Toasted coconut slices.

In my glass infusion bottle I poured in the rum and then gradually introduced the pineapple followed by the coconuts. I don’t think the order in which you put the fruits in matters to any extent as the rum will be left alone to take on the flavours of the pineapple and roasted coconut. Once I had all elements together in the bottle I sealed it shut and gave it a good shake for about half a minute.

The next day I gave it another shake and let it rest in my bar cabinet. This went on for three days. On the fourth day I decided to give the rum a taste. The rum had now taken on the aromas of both the pineapple and coconut. The latter however, was a bit faint in comparison to the former. Upon tasting my olfactory senses were proved right and the coconut did seem fainter in comparison to the pineapple. A good method of judging whether a flavour has been infused to its optimal point is to take a small piece of it out of the bottle and taste it. If the element still retains some of its original flavours then it still has a bit of a job to do but if it tastes of nothing but the spirit then its purpose has been served to the fullest. My taste test was in conjunction with my previous conclusions and I discovered that the pineapple had done its bit and the coconut could contribute some more to the drink. So I took out all the pineapple chunks from the bottle and left the coconut in, gave it a shake and left it to rest again. On the sixth day I found that the coconut had finally done its bit too. Now my Pina Colada inspired coconut and pineapple rum was ready. Glasses, ice cubes and good company were all that were required in order to enjoy the drink.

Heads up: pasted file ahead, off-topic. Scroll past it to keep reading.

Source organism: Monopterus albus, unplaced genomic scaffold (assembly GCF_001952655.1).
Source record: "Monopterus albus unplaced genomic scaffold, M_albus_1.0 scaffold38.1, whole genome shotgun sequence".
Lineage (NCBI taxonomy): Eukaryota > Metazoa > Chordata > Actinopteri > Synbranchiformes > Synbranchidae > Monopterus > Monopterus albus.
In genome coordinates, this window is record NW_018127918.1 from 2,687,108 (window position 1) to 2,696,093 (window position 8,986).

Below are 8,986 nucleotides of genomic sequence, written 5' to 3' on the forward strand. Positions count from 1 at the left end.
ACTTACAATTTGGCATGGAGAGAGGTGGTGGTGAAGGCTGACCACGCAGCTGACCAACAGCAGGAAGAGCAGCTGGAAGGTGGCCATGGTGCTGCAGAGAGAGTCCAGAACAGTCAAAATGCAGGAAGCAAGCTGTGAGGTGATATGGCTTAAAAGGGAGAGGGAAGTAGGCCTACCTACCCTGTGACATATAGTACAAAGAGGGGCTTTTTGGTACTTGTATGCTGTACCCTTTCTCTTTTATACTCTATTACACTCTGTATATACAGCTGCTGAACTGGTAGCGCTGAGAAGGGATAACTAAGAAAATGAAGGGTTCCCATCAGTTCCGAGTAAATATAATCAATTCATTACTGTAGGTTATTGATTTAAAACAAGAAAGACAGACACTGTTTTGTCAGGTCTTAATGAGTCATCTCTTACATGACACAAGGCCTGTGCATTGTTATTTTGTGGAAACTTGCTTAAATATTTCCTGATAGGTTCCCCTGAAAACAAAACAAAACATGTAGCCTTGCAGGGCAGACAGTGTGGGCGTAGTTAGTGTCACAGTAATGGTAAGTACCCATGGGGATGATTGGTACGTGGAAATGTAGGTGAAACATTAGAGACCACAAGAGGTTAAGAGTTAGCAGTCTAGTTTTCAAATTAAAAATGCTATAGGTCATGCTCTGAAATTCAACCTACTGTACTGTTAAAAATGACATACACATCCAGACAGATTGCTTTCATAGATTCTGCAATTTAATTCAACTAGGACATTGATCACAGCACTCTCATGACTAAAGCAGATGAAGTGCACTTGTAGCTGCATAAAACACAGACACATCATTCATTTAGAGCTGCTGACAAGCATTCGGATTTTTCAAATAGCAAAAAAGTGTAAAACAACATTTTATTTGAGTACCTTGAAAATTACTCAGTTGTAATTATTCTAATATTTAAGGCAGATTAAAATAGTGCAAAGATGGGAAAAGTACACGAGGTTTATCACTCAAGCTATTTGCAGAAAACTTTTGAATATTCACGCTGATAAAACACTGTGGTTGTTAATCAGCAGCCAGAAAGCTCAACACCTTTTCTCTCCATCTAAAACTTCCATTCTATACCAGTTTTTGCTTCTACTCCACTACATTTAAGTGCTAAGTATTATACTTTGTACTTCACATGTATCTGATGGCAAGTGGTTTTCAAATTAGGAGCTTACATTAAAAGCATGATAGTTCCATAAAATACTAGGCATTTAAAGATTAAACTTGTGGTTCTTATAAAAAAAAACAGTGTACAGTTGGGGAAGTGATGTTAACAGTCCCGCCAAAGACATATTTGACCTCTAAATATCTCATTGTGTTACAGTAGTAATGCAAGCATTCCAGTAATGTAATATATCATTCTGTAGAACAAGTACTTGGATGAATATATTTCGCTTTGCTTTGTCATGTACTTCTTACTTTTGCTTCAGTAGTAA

My infusion bottle. Infusion work in progress.

1. Old Monk Very Old Vatted Rum 750 ml – 1 bottle.
2. Half a pineapple.
3. Medium sized ripe coconut – 1.
4. Caster sugar – 1 teaspoon or more. Whether or not the caster sugar will be needed will completely depend on how sweet you would like your end drink to be. If the pineapple itself is juicy and sweet then the sugar may not be needed at all. On the other hand if the pineapple is not too sweet then more than one teaspoon maybe required to sweeten your drink.